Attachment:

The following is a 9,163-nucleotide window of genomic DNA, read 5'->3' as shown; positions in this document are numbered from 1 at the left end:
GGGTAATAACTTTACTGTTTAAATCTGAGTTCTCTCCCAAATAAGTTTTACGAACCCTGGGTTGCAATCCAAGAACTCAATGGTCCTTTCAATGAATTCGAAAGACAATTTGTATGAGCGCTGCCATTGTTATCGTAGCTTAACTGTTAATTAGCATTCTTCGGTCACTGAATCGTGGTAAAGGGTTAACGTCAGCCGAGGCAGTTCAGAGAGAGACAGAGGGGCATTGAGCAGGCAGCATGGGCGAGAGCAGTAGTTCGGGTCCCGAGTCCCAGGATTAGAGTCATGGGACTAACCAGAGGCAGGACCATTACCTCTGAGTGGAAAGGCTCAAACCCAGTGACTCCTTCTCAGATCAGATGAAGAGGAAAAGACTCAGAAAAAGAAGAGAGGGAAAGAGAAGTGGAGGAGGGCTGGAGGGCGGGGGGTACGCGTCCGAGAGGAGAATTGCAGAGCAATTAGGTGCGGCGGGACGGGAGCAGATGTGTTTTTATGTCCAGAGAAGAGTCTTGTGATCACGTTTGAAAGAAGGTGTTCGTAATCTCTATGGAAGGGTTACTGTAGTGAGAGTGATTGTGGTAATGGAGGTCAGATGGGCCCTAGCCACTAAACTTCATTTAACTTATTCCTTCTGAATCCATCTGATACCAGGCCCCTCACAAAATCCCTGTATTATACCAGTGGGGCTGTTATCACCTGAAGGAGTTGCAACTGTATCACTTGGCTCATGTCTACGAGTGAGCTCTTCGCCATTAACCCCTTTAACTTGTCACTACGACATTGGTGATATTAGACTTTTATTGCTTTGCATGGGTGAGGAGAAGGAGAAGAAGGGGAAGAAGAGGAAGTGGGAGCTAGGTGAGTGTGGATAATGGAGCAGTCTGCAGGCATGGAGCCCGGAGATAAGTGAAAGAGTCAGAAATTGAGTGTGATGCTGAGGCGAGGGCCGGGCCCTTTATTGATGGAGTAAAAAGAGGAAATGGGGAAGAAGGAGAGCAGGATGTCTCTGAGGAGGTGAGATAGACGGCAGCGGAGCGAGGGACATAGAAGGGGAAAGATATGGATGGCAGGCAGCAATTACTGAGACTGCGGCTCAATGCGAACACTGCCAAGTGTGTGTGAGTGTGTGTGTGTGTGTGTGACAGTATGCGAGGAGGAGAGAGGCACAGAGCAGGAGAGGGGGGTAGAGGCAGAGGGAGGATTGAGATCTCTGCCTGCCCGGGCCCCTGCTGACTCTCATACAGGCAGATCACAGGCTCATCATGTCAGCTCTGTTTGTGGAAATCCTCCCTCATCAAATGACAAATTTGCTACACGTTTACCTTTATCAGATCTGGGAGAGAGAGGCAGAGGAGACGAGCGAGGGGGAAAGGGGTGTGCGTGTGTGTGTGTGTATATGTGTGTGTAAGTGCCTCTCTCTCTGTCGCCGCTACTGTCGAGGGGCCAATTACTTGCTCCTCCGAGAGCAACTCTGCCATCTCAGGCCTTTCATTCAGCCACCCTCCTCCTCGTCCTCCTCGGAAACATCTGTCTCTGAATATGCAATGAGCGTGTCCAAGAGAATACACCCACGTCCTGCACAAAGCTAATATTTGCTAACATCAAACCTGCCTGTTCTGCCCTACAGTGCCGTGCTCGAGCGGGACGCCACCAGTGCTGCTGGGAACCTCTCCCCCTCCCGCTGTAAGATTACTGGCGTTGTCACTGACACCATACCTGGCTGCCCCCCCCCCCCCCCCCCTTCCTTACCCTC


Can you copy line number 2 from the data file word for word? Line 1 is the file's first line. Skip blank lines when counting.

GGGTAATAACTTTACTGTTTAAATCTGAGTTCTCTCCCAAATAAGTTTTACGAACCCTGGGTTGCAATCCAAGAACTCAATGGTCCTTTCAATGAATTCGAAAGACAATTTGTATGAGCGCTGCCATTGTTATCGTAGCTTAACTGTTAATTAGCATTCTTCGGTCACTGAATCGTGGTAAAGGGTTAACGTCAGCCGAGGCAGTTCAGAGAGAGACAGAGGGGCATTGAGCAGGCAGCATGGGCGAGAGCAGTAGTTCGGGTCCCGAGTCCCAGGATTAGAGTCATGGGACTAACCAGAGGCAGGACCATTACCTCTGAGTGGAAAGGCTCAAACCCAGTGACTCCTTCTCAGATCAGATGAAGAGGAAAAGACTCAGAAAAAGAAGAGAGGGAAAGAGAAGTGGAGGAGGGCTGGAGGGCGGGGGGTACGCGTCCGAGAGGAGAATTGCAGAGCAATTAGGTGCGGCGGGACGGGAGCAGATGTGTTTTTATGTCCAGAGAAGAGTCTTGTGATCACGTTTGAAAGAAGGTGTTCGTAATCTCTATGGAAGGGTTACTGTAGTGAGAGTGATTGTGGTAATGGAGGTCAGATGGGCCCTAGCCACTAAACTTCATTTAACTTATTCCTTCTGAATCCATCTGATACCAGGCCCCTCACAAAATCCCTGTATTATACCAGTGGGGCTGTTATCACCTGAAGGAGTTGCAACTGTATCACTTGGCTCATGTCTACGAGTGAGCTCTTCGCCATTAACCCCTTTAACTTGTCACTACGACATTGGTGATATTAGACTTTTATTGCTTTGCATGGGTGAGGAGAAGGAGAAGAAGGGGAAGAAGAGGAAGTGGGAGCTAGGTGAGTGTGGATAATGGAGCAGTCTGCAGGCATGGAGCCCGGAGATAAGTGAAAGAGTCAGAAATTGAGTGTGATGCTGAGGCGAGGGCCGGGCCCTTTATTGATGGAGTAAAAAGAGGAAATGGGGAAGAAGGAGAGCAGGATGTCTCTGAGGAGGTGAGATAGACGGCAGCGGAGCGAGGGACATAGAAGGGGAAAGATATGGATGGCAGGCAGCAATTACTGAGACTGCGGCTCAATGCGAACACTGCCAAGTGTGTGTGAGTGTGTGTGTGTGTGTGTGACAGTATGCGAGGAGGAGAGAGGCACAGAGCAGGAGAGGGGGGTAGAGGCAGAGGGAGGATTGAGATCTCTGCCTGCCCGGGCCCCTGCTGACTCTCATACAGGCAGATCACAGGCTCATCATGTCAGCTCTGTTTGTGGAAATCCTCCCTCATCAAATGACAAATTTGCTACACGTTTACCTTTATCAGATCTGGGAGAGAGAGGCAGAGGAGACGAGCGAGGGGGAAAGGGGTGTGCGTGTGTGTGTGTGTATATGTGTGTGTAAGTGCCTCTCTCTCTGTCGCCGCTACTGTCGAGGGGCCAATTACTTGCTCCTCCGAGAGCAACTCTGCCATCTCAGGCCTTTCATTCAGCCACCCTCCTCCTCGTCCTCCTCGGAAACATCTGTCTCTGAATATGCAATGAGCGTGTCCAAGAGAATACACCCACGTCCTGCACAAAGCTAATATTTGCTAACATCAAACCTGCCTGTTCTGCCCTACAGTGCCGTGCTCGAGCGGGACGCCACCAGTGCTGCTGGGAACCTCTCCCCCTCCCGCTGTAAGATTACTGGCGTTGTCACTGACACCATACCTGGCTGCCCCCCCCCCCCCCCCCCTTCCTTACCCTC